Comets and X-rays? What's Up with THAT?

Comet ISON seems to float against a backdrop of stars and distant galaxies. Astronomers studied it using the Chandra X-ray Observatory and found x-ray emissions it created as it moved through the solar wind. STScI/NASA/ESA

We've all heard about comets, those icy dirtballs from the outer solar system that occasionally appear in our sky. For the longest time — well, before the advent of modern telescopes and astronomy — people didn't know what to make of them. Comets were often called "evil omens" because of their ghostly appearance over many weeks or months. They were more in the realm of soothsayers and magicians, and not really thought of as a scientific problem.

Today, all that has changed. Comets are routinely observed by both professional and amateur astronomers. We can track them easily and study their atmospheres and ices using special instruments on both ground-based telescopes and orbiting observatories. Astronomers have actually landed a small probe called Philae on the Comet Churyumov-Gerasimenkov and the Rosetta spacecraft was put into orbit around it to study the comet as it rounded the Sun and headed back to deep interplanetary space. Based on that work, plus the many observations made by other spacecraft, we now know quite a lot about these once-mysterious icy bodies.

In 1996, the ROSAT (short for Roentgen Satellite) detected x-rays in the vicinity of Comet Hyakutake for the first time ever. Before that time, no one expected to see x-rays at comets. This form of radiation only seems to occur in very energetic and hot circumstances, and an icy body was the last place anybody thought to look for x-rays or to do x-ray astronomy.

But, there it was, despite the fact that nobody really expected to find x-rays. Still, Comet Hyakutake,which was bright and close to Earth at that time, was a perfect target for the ROSAT mission. Much to everyone's surprise, the x-ray sensitive satellite's instruments picked up a signal a hundred times stronger than everyone expected.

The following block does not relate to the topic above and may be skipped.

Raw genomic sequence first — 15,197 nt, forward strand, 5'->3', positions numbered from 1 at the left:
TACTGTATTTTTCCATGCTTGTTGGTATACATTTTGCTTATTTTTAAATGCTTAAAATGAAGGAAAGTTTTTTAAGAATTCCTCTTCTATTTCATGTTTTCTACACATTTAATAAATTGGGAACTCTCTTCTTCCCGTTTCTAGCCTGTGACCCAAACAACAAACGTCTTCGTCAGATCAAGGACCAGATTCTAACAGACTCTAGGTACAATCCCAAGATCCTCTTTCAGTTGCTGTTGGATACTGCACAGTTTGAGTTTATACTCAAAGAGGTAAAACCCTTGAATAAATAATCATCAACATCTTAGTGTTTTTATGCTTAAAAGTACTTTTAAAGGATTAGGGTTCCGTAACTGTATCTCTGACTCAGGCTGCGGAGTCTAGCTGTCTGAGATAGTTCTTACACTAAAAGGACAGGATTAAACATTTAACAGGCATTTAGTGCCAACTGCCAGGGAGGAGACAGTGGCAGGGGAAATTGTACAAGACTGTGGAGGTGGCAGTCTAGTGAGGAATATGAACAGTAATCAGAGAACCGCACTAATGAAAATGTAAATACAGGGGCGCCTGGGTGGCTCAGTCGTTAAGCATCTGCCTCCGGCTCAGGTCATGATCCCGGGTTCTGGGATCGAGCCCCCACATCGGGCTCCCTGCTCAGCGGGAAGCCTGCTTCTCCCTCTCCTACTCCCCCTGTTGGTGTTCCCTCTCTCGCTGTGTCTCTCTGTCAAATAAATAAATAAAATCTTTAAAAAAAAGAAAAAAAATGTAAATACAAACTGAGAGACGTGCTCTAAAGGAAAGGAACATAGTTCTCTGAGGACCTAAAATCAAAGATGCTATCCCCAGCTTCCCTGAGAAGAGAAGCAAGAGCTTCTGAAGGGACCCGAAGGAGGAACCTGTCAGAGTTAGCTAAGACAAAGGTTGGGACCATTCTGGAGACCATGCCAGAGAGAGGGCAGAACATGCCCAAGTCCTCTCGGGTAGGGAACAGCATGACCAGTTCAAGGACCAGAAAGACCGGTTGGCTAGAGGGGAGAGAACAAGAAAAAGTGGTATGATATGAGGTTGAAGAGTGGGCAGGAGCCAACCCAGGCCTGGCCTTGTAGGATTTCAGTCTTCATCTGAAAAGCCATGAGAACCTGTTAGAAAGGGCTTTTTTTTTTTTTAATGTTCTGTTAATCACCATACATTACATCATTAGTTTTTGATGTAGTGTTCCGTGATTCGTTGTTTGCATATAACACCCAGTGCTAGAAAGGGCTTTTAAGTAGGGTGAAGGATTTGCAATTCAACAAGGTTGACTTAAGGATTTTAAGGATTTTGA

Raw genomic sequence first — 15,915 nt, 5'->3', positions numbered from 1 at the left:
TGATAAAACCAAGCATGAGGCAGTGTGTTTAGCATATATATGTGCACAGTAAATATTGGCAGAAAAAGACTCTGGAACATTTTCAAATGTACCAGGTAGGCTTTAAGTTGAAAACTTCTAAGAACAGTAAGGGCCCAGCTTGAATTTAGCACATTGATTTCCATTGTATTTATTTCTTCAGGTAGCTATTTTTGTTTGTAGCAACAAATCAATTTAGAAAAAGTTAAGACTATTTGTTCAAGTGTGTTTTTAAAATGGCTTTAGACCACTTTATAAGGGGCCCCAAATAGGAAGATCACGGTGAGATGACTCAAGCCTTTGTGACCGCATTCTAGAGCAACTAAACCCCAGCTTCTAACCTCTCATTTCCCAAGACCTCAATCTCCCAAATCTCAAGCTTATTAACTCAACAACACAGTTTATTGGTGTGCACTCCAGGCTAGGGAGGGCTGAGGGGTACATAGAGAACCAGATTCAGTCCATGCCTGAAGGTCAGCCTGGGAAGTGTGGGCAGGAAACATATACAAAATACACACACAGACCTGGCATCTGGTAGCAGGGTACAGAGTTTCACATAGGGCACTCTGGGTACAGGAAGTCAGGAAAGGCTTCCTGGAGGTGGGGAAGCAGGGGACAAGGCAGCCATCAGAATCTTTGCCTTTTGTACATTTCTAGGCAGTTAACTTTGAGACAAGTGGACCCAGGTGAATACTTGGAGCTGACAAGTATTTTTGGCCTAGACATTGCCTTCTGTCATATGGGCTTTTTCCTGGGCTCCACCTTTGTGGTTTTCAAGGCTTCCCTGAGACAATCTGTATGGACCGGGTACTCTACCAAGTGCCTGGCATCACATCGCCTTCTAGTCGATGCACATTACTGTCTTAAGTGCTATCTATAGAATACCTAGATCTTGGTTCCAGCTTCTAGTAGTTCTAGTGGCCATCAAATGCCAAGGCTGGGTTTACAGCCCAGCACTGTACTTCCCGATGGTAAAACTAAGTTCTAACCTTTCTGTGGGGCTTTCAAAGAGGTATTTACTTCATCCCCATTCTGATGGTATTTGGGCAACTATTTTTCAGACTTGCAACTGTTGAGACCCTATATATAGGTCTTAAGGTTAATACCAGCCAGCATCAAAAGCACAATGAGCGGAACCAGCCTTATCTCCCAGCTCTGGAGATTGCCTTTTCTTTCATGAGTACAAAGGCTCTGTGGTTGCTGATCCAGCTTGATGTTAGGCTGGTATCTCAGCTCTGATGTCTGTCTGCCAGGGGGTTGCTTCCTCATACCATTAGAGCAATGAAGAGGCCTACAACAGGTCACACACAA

The next step was to figure out WHY the x-rays were appearing in conjunction with a comet.

Why X-Rays at a Comet?

Since that time, astronomers have pointed a number of x-ray telescopes at comets and found emissions nearly every time. And, as a result, people have figured out the reasons why x-rays form. Basically, the comet's gases interact with the solar wind — the magnetized stream of charged particles that constantly flow from the Sun and interacts with magnetic fields to form such phenomena as aurorae. Essentially, the charged particles from the Sun slam into gases in the comet's atmosphere. Those gases come from the comet itself as it is warmed by the Sun.

The comet's ices sublimate(similar to what dry ice does in sunlight), and the atoms and molecules of gas (plus dust particles) flow away from the comet's nucleus. So, what's really happening is very similar to what happens when you heat gases in a test tube in a chemistry lab: they glow. 

Scientists know that comets produce x-rays during these high-speed, high-energy encounters. Although most of the particles in the solar wind are hydrogen and helium atoms, the observed x-ray emission is from "heavy" atoms (that is, elements heavier than hydrogen and helium, such as carbon and oxygen).

They have lost most of their electrons. When they collide with neutral atoms in the comet's atmosphere they "exchange their charge", and in the process, energy in the form of x-rays is given off. 

Now, here's a fascinating tidbit: the amount of x-ray emission tells astronomers about the particles in the solar wind. A high amount of x-rays indicates that there are more of the heavy particles in the solar wind. 

Comets as Solar Wind Socks

If you watch a comet for any length of time, you'll notice that its tail seems to change. Actually, comets have two tails: a dust tail (which is what you see when you look at a comet with the naked eye), and a plasma tail (the fluorescing gases that interact with the solar wind). The plasma tail always points down the direction of the solar wind as it flows away from the Sun.

It also is very sensitive to conditions in the solar wind and can be affected by changes in wind speed, electrical polarity and by solar outbursts. For this reason, comets are an excellent way to get an "in situ" (local) sample of what's in the solar wind and what it's doing. The study of x-rays at comets are one more method to understand just what our star is doing and how it affects objects in interplanetary space. 

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Petersen, Carolyn Collins. "Comets and X-rays? What's Up with THAT?" ThoughtCo, Mar. 2, 2017, Petersen, Carolyn Collins. (2017, March 2). Comets and X-rays? What's Up with THAT? Retrieved from Petersen, Carolyn Collins. "Comets and X-rays? What's Up with THAT?" ThoughtCo. (accessed January 20, 2018).